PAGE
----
On Monday I visited a small town outside Toronto. No Muslims in the school that I could see, only one or two brown kids! Part of me wondered if they’d cancel, considering the devastating attacks in Paris the Friday before. The world was still reeling from them. But no, they didn’t cancel, and I resisted the urge to apologize for anything because why should I? They have nothing to do with me, just like the brutalities of Abu Ghraib have nothing to do with average white people and they don’t feel the need to apologize! So why should I?
Yeah, yeah, it’s a sensitive subject and I dealt with it in my little book published by Pearson Educational called Not Guilty.
Anyway, it was while in the staff room, having a cup of coffee that one of the teachers started talking about the Paris attacks, and how the students were scheduled to go on a trip to Paris in April some time and it should be okay by then, and then she glanced over at me, like she was acknowledging the presence of ‘one of the enemy’ and I felt SO uncomfortable. Then she looked away, and continued talking and that was it. I’m sure the other people didn’t even notice. And there was nothing for me to say. She didn’t SAY anything. And with all the attacks on Muslims happening, I thought hey, if this is the worse I get, I’ll count myself lucky.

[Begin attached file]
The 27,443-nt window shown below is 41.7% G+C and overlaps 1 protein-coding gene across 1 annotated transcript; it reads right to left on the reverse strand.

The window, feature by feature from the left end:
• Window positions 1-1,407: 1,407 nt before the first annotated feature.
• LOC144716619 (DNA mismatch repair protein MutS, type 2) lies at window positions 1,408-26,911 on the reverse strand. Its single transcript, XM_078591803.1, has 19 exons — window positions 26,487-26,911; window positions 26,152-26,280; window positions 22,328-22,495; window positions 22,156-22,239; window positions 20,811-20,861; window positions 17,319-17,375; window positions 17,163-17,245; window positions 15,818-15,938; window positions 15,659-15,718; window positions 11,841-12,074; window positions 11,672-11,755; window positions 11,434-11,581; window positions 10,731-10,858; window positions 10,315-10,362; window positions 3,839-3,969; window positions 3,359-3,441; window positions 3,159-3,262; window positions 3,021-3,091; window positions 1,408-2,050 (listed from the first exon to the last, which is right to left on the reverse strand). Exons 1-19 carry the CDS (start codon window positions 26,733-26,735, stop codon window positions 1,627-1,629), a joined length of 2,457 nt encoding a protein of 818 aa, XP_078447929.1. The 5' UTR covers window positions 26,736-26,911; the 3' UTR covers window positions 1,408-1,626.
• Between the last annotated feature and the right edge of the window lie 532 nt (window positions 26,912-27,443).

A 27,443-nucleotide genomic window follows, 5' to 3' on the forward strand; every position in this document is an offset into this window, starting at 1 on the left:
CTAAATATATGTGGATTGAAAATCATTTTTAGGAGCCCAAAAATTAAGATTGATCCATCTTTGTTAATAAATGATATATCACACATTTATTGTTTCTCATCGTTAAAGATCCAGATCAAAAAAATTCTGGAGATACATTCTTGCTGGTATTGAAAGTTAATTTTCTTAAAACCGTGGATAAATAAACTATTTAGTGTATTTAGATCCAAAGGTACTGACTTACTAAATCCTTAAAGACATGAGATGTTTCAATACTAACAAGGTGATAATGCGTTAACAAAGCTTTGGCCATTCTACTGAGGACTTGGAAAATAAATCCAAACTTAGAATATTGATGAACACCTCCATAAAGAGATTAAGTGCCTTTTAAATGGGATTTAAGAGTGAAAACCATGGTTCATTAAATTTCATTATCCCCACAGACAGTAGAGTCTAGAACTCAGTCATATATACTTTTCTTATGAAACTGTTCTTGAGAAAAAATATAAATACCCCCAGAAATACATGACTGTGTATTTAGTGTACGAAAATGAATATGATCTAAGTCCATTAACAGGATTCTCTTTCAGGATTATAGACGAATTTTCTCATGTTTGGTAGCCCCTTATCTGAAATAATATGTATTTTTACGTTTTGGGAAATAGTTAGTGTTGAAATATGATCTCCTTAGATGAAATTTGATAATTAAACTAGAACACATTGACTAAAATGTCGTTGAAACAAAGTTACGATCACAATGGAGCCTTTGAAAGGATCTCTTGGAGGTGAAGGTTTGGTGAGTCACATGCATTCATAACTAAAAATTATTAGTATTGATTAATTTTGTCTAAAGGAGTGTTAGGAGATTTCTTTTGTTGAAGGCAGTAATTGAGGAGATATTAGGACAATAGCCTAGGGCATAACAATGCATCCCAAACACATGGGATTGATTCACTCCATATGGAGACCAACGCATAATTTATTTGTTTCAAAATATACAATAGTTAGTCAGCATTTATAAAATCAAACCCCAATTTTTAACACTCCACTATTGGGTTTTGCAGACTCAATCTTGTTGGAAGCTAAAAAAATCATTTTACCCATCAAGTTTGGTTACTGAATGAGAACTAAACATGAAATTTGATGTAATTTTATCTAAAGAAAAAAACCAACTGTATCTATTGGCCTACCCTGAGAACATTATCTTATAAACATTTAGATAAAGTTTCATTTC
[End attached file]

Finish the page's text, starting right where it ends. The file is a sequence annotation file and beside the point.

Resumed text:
And I thought of it from her perspective, and I couldn’t even blame her that much. Why wouldn’t she be scared of me? And then I found it depressing.
Because this is the kind of crap I have to face every single day.
And then on Wednesday night I went to the Canadian Children’s Book Centre TD Awards gala, and it was the usual, crowded space filled with authors and illustrators and bankers funding the award, schmoozing and drinking wine and beer and other nonsense but the food was good and I hadn’t been for a LONG time! I was wondering how the scene had changed. It was great seeing old acquaintances, and yet unnerving too because everyone looked so much older! (Which shouldn’t have surprised me and yet it did.)
I ended up meeting a LOT of people! One teacher I’d met at one of my favorite schools Wilkinson P.S. even sought me out and we had a lovely conversation! In fact it seemed a lot of people sought me out, touching me on the arm to get my attention and we’d chat about how we were doing!